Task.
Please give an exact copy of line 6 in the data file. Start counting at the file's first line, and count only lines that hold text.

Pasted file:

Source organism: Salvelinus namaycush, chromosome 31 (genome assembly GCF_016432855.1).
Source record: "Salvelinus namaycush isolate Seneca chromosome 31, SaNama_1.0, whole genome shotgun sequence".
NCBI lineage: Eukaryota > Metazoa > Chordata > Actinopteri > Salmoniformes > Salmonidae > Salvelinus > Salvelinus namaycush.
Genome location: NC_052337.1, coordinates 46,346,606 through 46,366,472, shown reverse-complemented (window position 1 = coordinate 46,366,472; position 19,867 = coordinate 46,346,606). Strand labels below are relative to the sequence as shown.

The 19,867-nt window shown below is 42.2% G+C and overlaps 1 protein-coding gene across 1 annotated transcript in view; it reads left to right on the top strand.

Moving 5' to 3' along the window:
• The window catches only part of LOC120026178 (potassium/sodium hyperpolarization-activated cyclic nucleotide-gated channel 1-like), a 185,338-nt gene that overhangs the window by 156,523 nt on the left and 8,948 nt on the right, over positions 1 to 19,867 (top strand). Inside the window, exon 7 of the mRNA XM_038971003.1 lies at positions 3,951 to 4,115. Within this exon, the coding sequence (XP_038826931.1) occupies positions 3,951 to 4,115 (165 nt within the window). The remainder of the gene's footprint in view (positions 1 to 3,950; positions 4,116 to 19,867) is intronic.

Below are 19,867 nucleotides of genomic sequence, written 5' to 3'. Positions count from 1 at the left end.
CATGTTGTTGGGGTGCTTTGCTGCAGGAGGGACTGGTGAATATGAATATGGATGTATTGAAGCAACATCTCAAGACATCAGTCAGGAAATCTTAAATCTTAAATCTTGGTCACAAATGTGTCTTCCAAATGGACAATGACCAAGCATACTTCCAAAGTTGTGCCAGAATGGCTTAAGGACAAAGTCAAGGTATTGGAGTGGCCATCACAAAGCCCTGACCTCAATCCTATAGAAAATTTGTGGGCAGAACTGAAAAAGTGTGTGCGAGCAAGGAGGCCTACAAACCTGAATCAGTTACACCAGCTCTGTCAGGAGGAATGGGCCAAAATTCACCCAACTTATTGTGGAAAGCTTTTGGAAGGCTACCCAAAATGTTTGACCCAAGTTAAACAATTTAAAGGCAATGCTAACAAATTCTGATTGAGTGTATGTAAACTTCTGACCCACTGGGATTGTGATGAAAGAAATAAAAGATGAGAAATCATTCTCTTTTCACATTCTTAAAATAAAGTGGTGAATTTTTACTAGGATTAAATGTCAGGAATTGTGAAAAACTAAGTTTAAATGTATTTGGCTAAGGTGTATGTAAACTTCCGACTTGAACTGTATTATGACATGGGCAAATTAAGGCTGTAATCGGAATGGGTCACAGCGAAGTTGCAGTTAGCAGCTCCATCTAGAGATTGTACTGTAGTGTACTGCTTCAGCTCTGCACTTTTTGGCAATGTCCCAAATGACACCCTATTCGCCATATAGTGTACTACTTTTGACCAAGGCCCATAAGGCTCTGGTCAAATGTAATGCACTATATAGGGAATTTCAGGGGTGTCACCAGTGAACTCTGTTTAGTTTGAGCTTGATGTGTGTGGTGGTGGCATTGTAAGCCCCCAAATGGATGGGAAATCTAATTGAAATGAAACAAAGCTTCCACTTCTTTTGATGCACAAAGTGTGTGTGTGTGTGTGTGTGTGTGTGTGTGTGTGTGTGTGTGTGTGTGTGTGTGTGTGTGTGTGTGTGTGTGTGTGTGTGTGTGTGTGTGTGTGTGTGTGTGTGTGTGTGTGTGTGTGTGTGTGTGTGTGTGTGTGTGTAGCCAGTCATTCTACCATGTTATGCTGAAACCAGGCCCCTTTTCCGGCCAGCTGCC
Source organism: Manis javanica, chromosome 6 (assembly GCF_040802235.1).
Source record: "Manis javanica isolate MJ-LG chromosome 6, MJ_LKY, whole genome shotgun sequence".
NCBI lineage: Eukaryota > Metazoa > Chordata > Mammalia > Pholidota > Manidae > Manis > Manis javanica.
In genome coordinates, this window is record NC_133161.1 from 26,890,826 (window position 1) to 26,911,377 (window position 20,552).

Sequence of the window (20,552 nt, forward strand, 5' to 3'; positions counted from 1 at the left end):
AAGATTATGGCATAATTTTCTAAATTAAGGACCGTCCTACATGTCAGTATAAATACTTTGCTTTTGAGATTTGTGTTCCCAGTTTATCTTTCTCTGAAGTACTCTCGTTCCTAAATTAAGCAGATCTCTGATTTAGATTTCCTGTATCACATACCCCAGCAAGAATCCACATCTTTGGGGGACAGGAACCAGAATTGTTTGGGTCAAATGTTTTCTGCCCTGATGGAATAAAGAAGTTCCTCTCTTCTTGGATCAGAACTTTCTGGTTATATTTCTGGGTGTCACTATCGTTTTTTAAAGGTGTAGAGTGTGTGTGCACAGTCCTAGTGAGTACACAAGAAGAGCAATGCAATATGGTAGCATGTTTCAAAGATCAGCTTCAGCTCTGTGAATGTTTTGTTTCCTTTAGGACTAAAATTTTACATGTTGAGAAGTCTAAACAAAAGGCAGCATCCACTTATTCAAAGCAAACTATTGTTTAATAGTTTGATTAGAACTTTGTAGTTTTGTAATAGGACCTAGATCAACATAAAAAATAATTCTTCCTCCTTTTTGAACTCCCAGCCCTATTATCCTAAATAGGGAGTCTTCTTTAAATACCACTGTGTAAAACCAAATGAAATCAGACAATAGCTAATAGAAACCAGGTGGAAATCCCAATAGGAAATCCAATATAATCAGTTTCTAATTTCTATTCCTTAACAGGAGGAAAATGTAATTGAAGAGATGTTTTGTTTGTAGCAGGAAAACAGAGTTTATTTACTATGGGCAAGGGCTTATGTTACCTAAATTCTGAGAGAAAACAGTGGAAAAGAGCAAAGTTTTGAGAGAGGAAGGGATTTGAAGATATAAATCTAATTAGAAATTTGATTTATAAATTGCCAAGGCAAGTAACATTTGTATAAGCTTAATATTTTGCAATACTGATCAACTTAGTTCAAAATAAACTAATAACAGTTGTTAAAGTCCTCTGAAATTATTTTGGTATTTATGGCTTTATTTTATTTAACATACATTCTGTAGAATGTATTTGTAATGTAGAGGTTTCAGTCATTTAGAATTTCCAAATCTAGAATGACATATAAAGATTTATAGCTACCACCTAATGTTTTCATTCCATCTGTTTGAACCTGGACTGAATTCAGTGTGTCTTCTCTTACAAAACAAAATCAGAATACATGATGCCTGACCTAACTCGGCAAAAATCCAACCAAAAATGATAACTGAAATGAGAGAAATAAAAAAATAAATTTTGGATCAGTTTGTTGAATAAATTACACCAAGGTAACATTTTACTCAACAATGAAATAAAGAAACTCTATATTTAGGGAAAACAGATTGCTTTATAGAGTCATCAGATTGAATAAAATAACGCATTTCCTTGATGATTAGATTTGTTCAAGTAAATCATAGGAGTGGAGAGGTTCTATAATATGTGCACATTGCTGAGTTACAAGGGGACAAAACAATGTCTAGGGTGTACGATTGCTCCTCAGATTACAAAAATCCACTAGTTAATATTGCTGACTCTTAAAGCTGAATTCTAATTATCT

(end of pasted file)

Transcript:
Moving 5' to 3' along the window: